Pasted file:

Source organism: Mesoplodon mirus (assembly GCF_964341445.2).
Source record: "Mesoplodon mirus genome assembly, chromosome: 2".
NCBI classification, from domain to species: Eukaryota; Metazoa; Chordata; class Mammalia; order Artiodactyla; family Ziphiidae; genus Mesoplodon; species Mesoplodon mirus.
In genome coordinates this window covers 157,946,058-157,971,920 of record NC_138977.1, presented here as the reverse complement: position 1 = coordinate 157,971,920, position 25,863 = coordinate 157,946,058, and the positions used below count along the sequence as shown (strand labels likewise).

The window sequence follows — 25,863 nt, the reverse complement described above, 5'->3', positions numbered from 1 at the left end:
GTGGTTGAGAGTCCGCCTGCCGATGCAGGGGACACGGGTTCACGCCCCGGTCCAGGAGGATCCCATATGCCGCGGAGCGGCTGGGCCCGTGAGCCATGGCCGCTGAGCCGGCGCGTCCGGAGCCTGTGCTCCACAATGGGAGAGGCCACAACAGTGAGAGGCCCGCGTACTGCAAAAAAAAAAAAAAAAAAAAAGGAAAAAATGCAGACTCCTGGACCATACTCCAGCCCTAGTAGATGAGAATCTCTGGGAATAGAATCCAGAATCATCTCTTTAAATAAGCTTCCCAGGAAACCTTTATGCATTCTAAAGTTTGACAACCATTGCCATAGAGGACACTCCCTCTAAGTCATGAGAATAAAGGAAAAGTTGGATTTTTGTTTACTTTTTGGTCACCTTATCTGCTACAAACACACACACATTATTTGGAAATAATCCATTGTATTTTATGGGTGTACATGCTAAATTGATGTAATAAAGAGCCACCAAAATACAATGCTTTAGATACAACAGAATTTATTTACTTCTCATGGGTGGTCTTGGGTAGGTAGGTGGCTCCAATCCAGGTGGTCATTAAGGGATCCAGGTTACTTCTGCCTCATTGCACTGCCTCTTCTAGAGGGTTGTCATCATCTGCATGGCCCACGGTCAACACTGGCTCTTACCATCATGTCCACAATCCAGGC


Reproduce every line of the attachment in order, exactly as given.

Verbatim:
Source organism: Mesoplodon mirus (assembly GCF_964341445.2).
Source record: "Mesoplodon mirus genome assembly, chromosome: 2".
NCBI classification, from domain to species: Eukaryota; Metazoa; Chordata; class Mammalia; order Artiodactyla; family Ziphiidae; genus Mesoplodon; species Mesoplodon mirus.
In genome coordinates this window covers 157,946,058-157,971,920 of record NC_138977.1, presented here as the reverse complement: position 1 = coordinate 157,971,920, position 25,863 = coordinate 157,946,058, and the positions used below count along the sequence as shown (strand labels likewise).

The window sequence follows — 25,863 nt, the reverse complement described above, 5'->3', positions numbered from 1 at the left end:
GTGGTTGAGAGTCCGCCTGCCGATGCAGGGGACACGGGTTCACGCCCCGGTCCAGGAGGATCCCATATGCCGCGGAGCGGCTGGGCCCGTGAGCCATGGCCGCTGAGCCGGCGCGTCCGGAGCCTGTGCTCCACAATGGGAGAGGCCACAACAGTGAGAGGCCCGCGTACTGCAAAAAAAAAAAAAAAAAAAAAGGAAAAAATGCAGACTCCTGGACCATACTCCAGCCCTAGTAGATGAGAATCTCTGGGAATAGAATCCAGAATCATCTCTTTAAATAAGCTTCCCAGGAAACCTTTATGCATTCTAAAGTTTGACAACCATTGCCATAGAGGACACTCCCTCTAAGTCATGAGAATAAAGGAAAAGTTGGATTTTTGTTTACTTTTTGGTCACCTTATCTGCTACAAACACACACACATTATTTGGAAATAATCCATTGTATTTTATGGGTGTACATGCTAAATTGATGTAATAAAGAGCCACCAAAATACAATGCTTTAGATACAACAGAATTTATTTACTTCTCATGGGTGGTCTTGGGTAGGTAGGTGGCTCCAATCCAGGTGGTCATTAAGGGATCCAGGTTACTTCTGCCTCATTGCACTGCCTCTTCTAGAGGGTTGTCATCATCTGCATGGCCCACGGTCAACACTGGCTCTTACCATCATGTCCACAATCCAGGC